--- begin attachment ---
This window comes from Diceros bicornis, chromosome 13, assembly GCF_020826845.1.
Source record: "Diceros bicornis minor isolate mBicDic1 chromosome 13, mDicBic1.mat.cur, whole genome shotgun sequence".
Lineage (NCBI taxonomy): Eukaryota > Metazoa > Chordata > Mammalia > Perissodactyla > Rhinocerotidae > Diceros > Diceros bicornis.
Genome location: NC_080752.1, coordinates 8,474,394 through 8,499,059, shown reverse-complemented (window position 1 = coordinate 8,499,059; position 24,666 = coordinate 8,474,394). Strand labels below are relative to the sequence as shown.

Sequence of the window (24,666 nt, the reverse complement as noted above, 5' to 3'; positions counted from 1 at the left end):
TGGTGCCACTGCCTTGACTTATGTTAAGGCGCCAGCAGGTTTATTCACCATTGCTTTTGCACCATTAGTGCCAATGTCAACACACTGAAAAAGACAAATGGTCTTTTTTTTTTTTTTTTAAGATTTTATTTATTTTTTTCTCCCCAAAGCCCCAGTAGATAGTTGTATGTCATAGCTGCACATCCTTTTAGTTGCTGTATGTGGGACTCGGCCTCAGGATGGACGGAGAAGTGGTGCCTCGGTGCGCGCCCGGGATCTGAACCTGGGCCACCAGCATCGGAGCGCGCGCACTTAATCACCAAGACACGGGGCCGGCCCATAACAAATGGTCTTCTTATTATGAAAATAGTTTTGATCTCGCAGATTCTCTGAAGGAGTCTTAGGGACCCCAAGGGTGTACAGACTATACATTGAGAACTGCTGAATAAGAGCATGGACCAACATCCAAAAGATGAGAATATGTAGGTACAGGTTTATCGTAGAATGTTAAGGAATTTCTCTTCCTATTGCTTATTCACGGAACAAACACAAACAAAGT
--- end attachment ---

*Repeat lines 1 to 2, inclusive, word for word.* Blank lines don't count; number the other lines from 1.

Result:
This window comes from Diceros bicornis, chromosome 13, assembly GCF_020826845.1.
Source record: "Diceros bicornis minor isolate mBicDic1 chromosome 13, mDicBic1.mat.cur, whole genome shotgun sequence".